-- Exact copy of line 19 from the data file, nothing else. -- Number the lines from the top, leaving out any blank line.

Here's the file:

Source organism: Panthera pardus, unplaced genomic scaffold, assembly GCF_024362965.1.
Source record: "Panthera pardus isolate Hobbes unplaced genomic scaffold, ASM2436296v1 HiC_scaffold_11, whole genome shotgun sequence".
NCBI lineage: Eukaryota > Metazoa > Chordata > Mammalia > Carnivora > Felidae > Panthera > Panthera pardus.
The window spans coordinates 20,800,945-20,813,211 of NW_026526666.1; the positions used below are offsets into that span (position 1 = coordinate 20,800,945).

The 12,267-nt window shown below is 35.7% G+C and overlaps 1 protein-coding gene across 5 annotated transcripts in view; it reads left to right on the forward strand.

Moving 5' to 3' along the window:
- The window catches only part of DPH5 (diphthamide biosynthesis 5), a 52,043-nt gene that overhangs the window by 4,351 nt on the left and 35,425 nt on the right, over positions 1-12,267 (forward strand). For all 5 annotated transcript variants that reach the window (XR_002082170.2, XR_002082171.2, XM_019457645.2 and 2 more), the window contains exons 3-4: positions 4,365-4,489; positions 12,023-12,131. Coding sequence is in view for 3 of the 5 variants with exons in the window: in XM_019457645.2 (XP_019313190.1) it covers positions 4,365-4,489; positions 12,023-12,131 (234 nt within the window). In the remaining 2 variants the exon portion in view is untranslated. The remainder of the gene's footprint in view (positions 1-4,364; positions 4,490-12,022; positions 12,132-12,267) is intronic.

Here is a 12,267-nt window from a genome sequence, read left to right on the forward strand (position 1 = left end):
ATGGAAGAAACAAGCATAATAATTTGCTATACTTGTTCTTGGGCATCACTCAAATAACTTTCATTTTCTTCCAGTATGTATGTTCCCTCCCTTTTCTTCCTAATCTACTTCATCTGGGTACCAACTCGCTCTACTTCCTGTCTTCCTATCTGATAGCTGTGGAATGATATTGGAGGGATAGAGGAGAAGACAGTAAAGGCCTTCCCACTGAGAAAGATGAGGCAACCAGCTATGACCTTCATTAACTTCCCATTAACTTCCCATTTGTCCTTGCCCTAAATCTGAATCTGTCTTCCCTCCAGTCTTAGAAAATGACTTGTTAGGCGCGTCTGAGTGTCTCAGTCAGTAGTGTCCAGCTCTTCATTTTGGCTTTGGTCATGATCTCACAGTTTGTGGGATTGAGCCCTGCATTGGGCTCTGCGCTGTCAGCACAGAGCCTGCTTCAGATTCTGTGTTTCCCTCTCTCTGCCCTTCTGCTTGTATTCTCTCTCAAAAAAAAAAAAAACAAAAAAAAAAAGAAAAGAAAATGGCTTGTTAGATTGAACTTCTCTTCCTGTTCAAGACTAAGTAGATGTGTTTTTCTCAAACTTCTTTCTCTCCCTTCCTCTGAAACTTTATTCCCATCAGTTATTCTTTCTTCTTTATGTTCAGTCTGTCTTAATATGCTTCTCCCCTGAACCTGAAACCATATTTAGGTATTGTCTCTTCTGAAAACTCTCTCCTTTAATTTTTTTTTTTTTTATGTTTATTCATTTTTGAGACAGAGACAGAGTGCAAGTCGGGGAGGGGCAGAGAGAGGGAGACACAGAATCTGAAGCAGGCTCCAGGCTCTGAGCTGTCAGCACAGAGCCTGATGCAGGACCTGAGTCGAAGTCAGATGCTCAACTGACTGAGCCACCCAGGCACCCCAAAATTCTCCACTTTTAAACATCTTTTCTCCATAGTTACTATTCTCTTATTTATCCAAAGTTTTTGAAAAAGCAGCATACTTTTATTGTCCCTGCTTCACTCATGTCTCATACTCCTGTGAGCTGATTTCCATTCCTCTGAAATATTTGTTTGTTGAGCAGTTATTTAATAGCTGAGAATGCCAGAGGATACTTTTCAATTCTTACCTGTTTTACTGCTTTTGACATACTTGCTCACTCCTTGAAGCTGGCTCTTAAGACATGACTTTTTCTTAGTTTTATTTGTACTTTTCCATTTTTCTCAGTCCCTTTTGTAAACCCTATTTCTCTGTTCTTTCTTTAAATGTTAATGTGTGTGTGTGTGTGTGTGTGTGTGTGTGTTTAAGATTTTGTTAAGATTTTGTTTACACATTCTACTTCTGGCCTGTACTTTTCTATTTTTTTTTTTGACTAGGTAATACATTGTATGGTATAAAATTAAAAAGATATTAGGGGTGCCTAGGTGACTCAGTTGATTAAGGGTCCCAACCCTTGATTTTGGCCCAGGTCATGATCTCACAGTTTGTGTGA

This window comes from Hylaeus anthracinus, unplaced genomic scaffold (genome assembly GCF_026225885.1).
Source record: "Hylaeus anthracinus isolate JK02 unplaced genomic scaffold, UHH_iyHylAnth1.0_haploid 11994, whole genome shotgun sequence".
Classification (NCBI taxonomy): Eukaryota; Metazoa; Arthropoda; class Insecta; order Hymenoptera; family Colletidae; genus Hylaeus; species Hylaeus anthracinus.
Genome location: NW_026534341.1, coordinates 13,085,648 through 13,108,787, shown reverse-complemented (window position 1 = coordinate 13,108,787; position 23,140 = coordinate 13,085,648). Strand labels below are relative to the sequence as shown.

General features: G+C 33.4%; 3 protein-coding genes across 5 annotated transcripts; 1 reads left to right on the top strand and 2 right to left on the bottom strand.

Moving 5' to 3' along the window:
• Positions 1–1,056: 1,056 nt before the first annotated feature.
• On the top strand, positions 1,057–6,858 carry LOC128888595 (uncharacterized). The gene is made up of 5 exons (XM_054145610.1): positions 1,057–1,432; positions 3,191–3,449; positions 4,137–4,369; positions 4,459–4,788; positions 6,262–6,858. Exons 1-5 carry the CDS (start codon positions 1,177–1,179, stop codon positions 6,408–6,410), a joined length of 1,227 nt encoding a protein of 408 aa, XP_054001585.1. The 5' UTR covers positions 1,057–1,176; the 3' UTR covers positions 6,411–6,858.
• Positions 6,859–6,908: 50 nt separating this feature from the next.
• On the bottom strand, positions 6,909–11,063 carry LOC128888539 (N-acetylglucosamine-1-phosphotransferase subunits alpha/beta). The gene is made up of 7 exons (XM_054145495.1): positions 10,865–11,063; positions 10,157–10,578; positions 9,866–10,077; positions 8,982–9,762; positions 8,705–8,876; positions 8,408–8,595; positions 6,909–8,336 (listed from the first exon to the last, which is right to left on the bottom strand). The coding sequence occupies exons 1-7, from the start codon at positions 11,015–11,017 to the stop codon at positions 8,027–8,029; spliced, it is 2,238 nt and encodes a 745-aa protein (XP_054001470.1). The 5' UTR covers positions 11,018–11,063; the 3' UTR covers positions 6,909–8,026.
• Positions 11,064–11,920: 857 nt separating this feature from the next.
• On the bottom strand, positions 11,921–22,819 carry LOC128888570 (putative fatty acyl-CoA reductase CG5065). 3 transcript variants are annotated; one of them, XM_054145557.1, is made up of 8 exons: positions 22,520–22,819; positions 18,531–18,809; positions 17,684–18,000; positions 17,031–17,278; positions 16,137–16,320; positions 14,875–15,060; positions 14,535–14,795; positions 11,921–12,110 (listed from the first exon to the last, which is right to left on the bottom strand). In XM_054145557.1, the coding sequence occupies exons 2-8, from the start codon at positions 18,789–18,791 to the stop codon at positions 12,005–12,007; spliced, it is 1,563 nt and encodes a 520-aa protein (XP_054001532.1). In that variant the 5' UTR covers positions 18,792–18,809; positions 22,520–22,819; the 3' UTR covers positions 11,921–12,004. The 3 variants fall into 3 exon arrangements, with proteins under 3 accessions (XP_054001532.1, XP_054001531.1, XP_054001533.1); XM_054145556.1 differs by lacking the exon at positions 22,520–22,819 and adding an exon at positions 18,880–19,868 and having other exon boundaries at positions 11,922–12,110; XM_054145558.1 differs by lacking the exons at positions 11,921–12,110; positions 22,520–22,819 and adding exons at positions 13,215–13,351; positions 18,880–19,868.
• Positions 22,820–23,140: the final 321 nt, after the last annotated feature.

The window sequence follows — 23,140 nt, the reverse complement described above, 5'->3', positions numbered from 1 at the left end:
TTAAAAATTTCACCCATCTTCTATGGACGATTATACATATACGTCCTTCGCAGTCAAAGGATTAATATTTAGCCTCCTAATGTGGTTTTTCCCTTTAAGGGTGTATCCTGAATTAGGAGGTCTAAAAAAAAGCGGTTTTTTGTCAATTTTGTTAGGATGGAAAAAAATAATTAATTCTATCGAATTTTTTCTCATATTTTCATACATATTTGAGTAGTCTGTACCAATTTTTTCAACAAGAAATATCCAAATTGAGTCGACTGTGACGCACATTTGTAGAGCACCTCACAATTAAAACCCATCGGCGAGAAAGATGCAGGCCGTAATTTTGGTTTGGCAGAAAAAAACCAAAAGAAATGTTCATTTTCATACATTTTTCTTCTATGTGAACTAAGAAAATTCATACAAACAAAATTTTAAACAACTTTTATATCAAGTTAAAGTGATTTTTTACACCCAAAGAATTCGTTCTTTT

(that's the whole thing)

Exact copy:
• On the bottom strand, positions 6,909–11,063 carry LOC128888539 (N-acetylglucosamine-1-phosphotransferase subunits alpha/beta). The gene is made up of 7 exons (XM_054145495.1): positions 10,865–11,063; positions 10,157–10,578; positions 9,866–10,077; positions 8,982–9,762; positions 8,705–8,876; positions 8,408–8,595; positions 6,909–8,336 (listed from the first exon to the last, which is right to left on the bottom strand). The coding sequence occupies exons 1-7, from the start codon at positions 11,015–11,017 to the stop codon at positions 8,027–8,029; spliced, it is 2,238 nt and encodes a 745-aa protein (XP_054001470.1). The 5' UTR covers positions 11,018–11,063; the 3' UTR covers positions 6,909–8,026.